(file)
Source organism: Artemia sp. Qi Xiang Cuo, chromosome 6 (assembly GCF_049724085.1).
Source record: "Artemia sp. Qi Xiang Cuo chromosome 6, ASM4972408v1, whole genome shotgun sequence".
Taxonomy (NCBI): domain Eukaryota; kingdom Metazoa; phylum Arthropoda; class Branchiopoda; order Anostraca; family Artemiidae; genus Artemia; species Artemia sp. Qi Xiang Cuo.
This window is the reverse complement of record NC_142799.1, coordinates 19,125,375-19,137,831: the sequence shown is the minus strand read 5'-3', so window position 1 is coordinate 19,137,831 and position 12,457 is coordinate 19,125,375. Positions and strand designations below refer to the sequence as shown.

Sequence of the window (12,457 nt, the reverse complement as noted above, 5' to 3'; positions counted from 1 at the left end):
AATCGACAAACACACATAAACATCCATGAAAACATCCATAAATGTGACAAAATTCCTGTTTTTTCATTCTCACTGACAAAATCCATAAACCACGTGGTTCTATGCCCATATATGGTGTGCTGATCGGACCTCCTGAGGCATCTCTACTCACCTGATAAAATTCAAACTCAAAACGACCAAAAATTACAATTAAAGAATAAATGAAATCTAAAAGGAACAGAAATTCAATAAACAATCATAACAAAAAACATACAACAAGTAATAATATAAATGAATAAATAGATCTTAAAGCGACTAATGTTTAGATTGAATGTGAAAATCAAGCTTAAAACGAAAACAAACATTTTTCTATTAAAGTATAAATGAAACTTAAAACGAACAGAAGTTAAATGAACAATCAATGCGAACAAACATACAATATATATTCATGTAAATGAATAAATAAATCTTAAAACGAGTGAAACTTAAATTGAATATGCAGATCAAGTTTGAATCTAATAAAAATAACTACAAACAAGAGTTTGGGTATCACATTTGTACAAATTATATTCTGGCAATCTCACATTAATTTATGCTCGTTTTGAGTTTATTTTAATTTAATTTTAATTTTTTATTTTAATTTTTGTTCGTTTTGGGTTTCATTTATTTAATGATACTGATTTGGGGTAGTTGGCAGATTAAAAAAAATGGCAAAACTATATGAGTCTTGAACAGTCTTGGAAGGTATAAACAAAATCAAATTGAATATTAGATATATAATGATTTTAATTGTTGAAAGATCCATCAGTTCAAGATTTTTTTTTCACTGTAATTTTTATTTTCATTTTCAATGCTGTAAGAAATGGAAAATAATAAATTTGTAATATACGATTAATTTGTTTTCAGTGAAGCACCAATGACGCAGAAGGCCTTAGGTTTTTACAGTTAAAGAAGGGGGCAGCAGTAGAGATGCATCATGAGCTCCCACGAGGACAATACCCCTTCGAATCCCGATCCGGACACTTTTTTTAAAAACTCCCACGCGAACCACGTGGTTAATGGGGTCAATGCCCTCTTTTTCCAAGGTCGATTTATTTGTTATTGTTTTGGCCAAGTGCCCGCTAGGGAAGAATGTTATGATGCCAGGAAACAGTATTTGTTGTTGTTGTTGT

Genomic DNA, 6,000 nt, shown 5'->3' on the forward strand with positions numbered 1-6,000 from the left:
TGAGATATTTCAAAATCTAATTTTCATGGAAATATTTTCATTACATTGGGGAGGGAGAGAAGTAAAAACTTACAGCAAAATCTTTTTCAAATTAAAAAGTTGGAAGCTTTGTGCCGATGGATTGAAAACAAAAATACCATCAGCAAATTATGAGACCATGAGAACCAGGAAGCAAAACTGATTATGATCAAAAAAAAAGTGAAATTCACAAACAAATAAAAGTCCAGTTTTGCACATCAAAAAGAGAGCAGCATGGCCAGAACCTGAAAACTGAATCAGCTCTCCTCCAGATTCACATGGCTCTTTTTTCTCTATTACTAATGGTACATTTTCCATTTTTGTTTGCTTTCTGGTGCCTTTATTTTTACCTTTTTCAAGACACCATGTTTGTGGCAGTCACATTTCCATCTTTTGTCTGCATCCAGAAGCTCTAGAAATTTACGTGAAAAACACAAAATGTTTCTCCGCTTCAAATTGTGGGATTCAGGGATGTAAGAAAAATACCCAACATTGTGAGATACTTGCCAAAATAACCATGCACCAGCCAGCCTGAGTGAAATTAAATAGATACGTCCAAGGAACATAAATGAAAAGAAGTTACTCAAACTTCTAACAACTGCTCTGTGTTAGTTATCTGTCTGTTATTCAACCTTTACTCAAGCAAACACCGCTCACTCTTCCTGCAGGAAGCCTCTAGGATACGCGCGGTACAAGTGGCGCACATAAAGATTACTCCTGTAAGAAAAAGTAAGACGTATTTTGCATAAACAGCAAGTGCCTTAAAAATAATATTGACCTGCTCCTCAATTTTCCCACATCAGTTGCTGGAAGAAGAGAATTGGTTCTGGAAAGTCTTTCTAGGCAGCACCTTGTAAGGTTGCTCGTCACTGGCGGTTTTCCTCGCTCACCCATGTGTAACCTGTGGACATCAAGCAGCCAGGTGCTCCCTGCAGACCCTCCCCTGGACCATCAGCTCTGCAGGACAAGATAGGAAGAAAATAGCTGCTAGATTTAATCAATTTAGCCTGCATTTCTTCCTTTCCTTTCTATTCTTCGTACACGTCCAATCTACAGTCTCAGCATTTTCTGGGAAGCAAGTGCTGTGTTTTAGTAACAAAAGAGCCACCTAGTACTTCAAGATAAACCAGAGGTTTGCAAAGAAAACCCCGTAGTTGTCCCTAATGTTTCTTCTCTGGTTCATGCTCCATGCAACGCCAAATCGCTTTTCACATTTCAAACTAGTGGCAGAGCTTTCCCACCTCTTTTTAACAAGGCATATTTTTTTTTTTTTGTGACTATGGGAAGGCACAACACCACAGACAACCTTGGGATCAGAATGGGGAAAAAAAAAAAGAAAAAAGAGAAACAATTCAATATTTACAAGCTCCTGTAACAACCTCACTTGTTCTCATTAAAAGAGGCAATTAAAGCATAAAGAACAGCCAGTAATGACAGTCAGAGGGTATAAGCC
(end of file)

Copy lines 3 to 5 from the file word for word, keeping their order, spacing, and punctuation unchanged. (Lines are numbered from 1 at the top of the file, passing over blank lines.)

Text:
Taxonomy (NCBI): domain Eukaryota; kingdom Metazoa; phylum Arthropoda; class Branchiopoda; order Anostraca; family Artemiidae; genus Artemia; species Artemia sp. Qi Xiang Cuo.
This window is the reverse complement of record NC_142799.1, coordinates 19,125,375-19,137,831: the sequence shown is the minus strand read 5'-3', so window position 1 is coordinate 19,137,831 and position 12,457 is coordinate 19,125,375. Positions and strand designations below refer to the sequence as shown.

Sequence of the window (12,457 nt, the reverse complement as noted above, 5' to 3'; positions counted from 1 at the left end):